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Researchers say suppressing some gut bacteria may be a key to inflammatory bowel disease treatment. Baturay Tungur/EyeEm/Getty Images Baturay Tungur/EyeEm/Getty Images
  • Inflammatory bowel disease is a chronic condition affecting gut health and digestion. It can be difficult for people to manage their symptoms.
  • Part of the key to understanding inflammatory bowel disease is examining the makeup of the bacteria in the gut among people with inflammatory bowel disease.
  • A​ recent study found that suppressing specific bacteria in the gut using a combination therapy could be the key to relieving IBD symptoms.

Chronic conditions such as inflammatory bowel disease (IBD) can be a challenge to manage.

Researchers are still working to understand the mechanisms underlying IBD and how people with the disorder can best minimize their symptoms.

A recent​ study published in Cell found that a phage combination treatment could successfully suppress the gut bacteria linked to IBD. Experts say this research could be vital to expanding treatment options for people with the condition.

IBD is a chronic condition that involves inflammation and often damage to the digestive tract.

People with IBD can experience a broad range of symptoms and flare-ups where the disorder worsens. For example, people with IBD may experience nausea, vomiting, blood in the stool, and abdominal pain.

Dr. Chris Fourment, senior vice president of clinical strategy at Iterative Health, explained to Medical News Today:

“IBD is normally diagnosed in the second decade of life. The clinical hallmarks of Crohn’s and ulcerative colitis are multiple bowel movements per day with loose stool, (sometimes up to 20) abdominal pain/cramping, fatigue, and blood in the stool. For patients living with IBD, the disease can affect every aspect of their lives, school, work, relationships hanging out with friends, etc. Some may have a milder less progressive course of disease while others may suffer with disease and symptoms that are moderate to severe, can progress rapidly and become debilitating.”

One key to helping people with IBD involves looking at the makeup of microorganisms in the gut.

Eran Elinav, Ph.D., a study author as well as a professor and principal investigator at Elinav Lab at the Weizmann Institute of Science in Israel, noted to MNT:

“As part of our IBD research, we know that gut microbes are exceedingly important in contributing to IBD, but we’ve so far failed to comprehensively identify them at the strain level.”

Identifying these gut microbes and then figuring out how to target them was a key to Elinav and his team’s research in this area.

T​his study included several components of in-depth research.

First, researchers identified a specific strain of bacteria, Klebsiella pneumoniae (Kp), that was associated with increased IBD severity.

Elinav explained how the research started:

“We began by assembling a large cohort of IBD patients and healthy controls from four different countries (USA, France, Germany, and Israel) and deeply characterize their microbiomes. This enabled us to identify strains of commensals that were strongly associated with IBD across geography, ethnicity, and diet. We’ve identified the bacteria Klebsiella pneumonia as the most strongly associated commensal to IBD across geography.”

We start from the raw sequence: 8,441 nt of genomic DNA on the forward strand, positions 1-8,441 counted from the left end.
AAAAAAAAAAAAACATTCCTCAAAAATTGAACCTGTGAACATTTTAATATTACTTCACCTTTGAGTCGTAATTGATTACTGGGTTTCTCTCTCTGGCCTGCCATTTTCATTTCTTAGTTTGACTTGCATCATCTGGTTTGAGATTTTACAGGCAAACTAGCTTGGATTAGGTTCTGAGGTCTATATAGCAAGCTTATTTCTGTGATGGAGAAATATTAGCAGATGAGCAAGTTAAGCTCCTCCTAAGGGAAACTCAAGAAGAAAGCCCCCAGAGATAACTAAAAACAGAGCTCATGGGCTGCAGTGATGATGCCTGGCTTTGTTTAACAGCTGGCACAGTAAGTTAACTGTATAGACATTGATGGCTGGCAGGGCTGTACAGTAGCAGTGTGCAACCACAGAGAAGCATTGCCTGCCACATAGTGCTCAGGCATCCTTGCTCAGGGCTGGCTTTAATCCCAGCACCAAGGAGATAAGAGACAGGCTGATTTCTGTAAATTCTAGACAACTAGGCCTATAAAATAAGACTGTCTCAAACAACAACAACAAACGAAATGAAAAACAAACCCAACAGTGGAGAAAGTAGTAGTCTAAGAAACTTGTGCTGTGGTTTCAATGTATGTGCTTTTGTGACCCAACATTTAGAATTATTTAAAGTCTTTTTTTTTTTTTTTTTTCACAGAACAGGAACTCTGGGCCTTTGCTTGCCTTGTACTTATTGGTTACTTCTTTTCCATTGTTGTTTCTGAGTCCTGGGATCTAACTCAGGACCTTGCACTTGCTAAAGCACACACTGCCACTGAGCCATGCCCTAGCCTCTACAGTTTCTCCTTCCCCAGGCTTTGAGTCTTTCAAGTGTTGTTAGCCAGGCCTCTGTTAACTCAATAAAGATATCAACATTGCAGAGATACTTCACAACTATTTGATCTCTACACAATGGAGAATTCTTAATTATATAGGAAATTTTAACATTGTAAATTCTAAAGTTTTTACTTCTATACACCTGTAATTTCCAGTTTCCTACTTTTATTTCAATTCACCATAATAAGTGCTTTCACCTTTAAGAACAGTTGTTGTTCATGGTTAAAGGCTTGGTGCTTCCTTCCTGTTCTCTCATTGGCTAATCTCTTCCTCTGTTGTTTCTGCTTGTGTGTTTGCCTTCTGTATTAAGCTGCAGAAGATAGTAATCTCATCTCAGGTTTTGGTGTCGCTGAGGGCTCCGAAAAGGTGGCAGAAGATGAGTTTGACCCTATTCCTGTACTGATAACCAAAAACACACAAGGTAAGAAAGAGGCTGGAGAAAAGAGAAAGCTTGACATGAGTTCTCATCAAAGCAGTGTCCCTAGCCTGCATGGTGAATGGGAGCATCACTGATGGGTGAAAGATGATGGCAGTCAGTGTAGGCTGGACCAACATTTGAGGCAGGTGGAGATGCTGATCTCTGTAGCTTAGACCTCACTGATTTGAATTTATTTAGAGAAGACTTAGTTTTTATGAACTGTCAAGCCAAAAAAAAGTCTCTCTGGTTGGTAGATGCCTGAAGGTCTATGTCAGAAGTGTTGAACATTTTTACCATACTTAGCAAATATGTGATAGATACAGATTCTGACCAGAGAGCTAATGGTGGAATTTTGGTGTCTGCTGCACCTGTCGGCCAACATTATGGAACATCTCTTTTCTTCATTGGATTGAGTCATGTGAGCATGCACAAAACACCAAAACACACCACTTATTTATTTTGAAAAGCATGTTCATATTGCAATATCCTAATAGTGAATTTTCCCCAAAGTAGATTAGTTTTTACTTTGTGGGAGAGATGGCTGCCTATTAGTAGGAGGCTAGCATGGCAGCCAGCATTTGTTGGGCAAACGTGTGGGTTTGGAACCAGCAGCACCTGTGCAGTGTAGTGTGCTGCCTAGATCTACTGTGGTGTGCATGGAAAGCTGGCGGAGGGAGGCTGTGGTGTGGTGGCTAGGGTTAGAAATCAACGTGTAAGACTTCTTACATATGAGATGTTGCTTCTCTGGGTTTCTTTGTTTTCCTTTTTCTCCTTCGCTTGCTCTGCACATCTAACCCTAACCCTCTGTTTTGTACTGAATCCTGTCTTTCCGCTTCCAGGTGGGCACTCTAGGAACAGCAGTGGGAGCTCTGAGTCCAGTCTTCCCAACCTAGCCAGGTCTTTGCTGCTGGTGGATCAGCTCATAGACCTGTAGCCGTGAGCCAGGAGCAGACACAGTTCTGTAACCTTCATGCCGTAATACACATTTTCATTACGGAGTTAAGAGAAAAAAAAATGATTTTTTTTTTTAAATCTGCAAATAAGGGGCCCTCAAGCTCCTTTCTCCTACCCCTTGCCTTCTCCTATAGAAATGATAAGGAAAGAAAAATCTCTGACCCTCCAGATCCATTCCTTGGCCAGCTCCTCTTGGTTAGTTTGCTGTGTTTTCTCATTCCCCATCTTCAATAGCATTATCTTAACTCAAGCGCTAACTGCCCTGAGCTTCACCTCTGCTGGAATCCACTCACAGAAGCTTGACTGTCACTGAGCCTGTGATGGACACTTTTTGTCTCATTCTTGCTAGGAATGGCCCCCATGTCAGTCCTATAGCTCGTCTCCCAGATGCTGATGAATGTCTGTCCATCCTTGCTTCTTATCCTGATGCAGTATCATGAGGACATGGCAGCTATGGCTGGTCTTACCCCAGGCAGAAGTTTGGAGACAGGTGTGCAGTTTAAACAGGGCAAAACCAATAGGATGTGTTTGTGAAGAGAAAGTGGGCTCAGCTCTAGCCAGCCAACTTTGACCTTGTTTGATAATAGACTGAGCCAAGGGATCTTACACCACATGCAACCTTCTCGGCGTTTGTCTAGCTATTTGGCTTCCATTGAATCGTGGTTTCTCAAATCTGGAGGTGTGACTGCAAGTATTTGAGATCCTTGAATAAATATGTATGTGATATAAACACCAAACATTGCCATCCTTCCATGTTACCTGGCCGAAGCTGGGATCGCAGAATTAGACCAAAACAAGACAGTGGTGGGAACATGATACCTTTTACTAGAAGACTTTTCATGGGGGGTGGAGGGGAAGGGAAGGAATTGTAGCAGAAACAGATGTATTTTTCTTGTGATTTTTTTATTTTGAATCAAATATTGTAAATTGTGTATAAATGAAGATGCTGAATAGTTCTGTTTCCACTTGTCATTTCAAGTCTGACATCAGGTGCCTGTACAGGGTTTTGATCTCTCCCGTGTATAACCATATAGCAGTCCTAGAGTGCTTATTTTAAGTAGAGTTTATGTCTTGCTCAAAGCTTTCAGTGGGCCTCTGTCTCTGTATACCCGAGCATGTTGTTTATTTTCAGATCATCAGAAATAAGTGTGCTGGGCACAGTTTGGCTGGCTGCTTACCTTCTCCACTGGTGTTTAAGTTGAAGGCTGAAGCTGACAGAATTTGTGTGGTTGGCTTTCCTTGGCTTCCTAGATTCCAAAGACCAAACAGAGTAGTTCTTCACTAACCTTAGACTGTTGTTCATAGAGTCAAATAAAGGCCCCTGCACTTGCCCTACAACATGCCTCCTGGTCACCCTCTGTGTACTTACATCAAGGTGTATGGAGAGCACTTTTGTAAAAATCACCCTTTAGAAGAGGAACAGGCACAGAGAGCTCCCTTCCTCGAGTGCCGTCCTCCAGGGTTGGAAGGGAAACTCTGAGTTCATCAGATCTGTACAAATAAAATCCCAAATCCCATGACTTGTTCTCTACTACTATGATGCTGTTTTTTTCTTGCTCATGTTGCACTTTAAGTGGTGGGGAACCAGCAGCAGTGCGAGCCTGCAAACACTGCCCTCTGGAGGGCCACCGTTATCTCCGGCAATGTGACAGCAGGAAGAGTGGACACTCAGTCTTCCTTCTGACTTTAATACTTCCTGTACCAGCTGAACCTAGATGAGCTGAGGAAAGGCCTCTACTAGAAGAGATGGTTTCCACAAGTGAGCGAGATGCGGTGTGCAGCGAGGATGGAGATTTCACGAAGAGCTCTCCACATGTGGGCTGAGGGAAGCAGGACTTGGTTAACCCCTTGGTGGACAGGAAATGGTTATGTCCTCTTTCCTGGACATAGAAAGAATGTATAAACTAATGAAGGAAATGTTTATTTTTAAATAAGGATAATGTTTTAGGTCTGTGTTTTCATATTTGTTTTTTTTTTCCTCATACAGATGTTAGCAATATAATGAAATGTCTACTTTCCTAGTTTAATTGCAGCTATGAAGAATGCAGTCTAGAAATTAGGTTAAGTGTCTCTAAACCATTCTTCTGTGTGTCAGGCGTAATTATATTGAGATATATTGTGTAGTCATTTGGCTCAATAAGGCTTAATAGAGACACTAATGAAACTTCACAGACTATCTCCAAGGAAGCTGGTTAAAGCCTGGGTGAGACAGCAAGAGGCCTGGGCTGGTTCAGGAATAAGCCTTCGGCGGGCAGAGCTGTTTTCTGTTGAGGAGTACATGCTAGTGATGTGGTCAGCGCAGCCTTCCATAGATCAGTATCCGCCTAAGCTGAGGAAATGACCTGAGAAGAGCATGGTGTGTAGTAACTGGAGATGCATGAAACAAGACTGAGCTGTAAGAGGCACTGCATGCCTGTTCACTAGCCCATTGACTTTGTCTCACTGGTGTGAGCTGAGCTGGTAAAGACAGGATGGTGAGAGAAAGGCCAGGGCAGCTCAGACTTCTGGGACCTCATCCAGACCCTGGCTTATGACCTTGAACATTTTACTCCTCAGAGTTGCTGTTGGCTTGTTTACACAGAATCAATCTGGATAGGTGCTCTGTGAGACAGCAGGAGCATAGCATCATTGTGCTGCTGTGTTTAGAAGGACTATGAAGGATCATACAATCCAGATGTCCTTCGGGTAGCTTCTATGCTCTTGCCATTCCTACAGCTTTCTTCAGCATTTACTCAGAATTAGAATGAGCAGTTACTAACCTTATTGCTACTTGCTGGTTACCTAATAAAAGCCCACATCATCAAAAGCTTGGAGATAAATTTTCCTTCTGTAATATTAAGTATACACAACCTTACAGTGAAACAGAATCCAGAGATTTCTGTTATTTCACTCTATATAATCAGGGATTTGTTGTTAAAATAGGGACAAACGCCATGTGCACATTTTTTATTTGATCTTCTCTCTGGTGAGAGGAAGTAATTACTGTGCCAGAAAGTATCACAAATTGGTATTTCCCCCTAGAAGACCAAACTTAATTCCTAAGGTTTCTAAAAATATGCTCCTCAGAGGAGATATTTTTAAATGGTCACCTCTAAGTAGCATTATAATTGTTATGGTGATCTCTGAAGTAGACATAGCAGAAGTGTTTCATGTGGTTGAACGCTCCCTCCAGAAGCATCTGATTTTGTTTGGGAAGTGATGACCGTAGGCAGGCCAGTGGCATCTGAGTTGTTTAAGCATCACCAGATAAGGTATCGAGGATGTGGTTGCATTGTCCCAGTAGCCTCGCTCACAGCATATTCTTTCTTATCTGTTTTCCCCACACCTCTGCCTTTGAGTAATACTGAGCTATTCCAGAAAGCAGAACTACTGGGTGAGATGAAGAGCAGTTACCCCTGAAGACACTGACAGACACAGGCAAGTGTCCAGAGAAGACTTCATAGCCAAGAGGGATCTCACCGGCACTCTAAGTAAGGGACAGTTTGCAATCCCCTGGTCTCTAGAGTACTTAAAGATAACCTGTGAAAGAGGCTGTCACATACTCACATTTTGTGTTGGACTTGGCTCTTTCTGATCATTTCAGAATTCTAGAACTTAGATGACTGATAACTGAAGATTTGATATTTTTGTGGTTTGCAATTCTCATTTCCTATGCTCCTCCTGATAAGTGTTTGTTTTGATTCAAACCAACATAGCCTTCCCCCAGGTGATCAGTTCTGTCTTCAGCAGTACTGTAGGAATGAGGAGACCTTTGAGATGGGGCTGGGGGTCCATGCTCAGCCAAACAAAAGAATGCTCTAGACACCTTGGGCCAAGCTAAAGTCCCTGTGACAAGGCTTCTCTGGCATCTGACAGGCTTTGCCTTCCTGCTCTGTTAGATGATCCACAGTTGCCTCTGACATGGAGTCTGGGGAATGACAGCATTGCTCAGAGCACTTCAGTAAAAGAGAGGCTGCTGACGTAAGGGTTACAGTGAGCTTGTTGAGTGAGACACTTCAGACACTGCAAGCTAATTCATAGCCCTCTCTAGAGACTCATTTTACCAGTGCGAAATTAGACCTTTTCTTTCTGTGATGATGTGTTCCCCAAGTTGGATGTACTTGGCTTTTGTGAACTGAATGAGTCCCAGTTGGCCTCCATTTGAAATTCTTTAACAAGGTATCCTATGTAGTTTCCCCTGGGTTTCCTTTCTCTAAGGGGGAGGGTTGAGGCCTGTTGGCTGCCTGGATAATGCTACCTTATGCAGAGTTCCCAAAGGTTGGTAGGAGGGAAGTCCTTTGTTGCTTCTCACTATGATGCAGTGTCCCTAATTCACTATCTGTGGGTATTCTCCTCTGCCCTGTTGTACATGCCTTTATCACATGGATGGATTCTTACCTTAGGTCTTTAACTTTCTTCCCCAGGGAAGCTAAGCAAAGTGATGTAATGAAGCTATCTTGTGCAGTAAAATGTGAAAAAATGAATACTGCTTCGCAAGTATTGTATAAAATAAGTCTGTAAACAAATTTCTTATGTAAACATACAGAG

T​o confirm these findings, they transferred this bacterial strain into mice and observed that it increased levels of intestinal inflammation.

T​he researchers next wanted to target their effort on using bacteriophages as a treatment option to target Klebsiella pneumonia (Kp). These phages, which are types of viruses, can target specific bacteria and destroy them. The problem lies in the bacteria developing resistance to one type of phage.

Researchers looked at how to combine phages to target the IBD bacteria. They reported that they successfully found a combination of five phages that worked as an effective treatment. This involved using a few different testing methods.

“We’ve tested the 5-phage cocktail in animal models of IBD and demonstrated that they were able to reach the gut, suppress Kp, and ameliorate the inflammation and tissue damage that it inflicts in the IBD setting,” Elinav explained.

Finally, researchers tested how well some of the phages would hold up in people, using artificial gut models, and conducting a phase one clinical trial with healthy participants.

“We were able to show that, when orally taken with antacids, phage remain viable and accumulate in the human gut in concentrations exceeding those expected to kill Kp by nearly a thousand-fold,” Elinav said.

T​his discovery opens up the possibility for further testing of this therapy as a treatment for people with IBD.

T​his particular study did have a few limitations.

First, much of the research focused on work with cells and mice, meaning there are many steps ahead before this transfers over to people working to manage IBD.

Researchers also acknowledge many areas of interest for further study, including how to refine phage selection and how phage treatment could be combined with antibiotics.

Nevertheless, this study opens the doors to using combination phage therapy as a treatment option for IBD.

Fourment was excited about the study’s results and noted to MNT:

In the field of IBD we recognize the gut microbiome plays a significant role. Phage therapy and development, if successful could not only become a meaningful option to treat patients but help to inform our understanding of the microbiome and the role it plays in IBD and other disease states.

He also noted a few areas for further research:

Much work needs to be done to characterize the microbiome, differentiate between commensal and pathogenic bacteria, and understand the role the microbiota may play both in and outside of gastrointestinal diseases/disorders.